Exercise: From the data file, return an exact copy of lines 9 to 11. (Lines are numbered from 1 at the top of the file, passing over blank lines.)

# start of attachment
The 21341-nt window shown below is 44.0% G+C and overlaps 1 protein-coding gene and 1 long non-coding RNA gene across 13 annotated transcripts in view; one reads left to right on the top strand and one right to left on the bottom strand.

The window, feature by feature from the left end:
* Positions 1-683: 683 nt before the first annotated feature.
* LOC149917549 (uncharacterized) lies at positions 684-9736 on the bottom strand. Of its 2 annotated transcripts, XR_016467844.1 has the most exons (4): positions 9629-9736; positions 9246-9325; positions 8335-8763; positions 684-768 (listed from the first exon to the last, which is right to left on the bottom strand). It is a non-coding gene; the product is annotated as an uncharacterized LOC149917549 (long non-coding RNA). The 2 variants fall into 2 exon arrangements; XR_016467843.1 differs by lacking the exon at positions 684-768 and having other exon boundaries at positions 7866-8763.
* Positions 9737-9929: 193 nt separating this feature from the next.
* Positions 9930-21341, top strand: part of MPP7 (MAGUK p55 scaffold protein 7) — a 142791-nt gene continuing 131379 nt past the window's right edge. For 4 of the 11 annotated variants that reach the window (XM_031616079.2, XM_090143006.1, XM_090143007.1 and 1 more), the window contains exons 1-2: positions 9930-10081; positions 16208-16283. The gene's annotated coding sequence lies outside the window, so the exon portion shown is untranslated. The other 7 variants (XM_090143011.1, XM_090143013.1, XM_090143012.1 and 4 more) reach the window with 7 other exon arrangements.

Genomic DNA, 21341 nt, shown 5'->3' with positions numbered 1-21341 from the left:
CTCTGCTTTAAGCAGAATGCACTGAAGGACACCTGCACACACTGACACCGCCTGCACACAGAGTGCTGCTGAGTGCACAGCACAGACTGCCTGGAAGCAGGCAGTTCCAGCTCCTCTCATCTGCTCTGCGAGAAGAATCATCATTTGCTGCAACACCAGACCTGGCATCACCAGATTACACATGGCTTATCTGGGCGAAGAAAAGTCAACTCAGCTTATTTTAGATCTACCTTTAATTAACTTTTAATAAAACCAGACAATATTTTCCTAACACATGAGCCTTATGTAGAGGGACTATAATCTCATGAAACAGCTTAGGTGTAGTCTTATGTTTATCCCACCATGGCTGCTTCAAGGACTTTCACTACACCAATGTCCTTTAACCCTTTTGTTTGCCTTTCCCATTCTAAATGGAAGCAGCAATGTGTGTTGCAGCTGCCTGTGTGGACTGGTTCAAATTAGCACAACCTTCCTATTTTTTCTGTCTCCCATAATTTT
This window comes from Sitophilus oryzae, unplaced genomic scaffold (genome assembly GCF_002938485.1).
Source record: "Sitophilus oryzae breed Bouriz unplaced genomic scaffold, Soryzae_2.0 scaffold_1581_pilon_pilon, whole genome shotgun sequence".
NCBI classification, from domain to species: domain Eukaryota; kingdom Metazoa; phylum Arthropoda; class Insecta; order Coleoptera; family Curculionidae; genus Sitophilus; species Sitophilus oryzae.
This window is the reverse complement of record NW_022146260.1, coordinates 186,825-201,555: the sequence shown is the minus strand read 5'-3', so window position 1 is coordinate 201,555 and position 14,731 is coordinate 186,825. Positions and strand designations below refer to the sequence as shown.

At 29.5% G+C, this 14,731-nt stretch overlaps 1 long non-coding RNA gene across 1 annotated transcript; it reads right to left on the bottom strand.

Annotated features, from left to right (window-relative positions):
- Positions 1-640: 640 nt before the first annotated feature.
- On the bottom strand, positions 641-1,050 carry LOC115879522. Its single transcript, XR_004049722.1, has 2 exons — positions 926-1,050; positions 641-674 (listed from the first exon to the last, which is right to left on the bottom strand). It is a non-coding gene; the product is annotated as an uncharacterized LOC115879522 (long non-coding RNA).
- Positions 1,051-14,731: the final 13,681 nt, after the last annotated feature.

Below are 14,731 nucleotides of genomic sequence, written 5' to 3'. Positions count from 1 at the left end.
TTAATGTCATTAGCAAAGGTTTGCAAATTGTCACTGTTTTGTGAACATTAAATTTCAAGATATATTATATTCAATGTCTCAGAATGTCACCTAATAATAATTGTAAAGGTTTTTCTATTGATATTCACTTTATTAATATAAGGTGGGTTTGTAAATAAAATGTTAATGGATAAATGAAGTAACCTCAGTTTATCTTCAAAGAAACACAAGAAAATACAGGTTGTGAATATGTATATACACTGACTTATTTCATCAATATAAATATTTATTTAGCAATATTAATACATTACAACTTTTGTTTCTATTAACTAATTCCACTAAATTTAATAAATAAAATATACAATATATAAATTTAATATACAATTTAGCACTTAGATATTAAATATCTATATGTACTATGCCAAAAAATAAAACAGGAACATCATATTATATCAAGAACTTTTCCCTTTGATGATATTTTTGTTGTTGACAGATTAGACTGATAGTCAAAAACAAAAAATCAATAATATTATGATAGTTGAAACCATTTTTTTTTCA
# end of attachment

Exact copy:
This window comes from Sitophilus oryzae, unplaced genomic scaffold (genome assembly GCF_002938485.1).
Source record: "Sitophilus oryzae breed Bouriz unplaced genomic scaffold, Soryzae_2.0 scaffold_1581_pilon_pilon, whole genome shotgun sequence".
NCBI classification, from domain to species: domain Eukaryota; kingdom Metazoa; phylum Arthropoda; class Insecta; order Coleoptera; family Curculionidae; genus Sitophilus; species Sitophilus oryzae.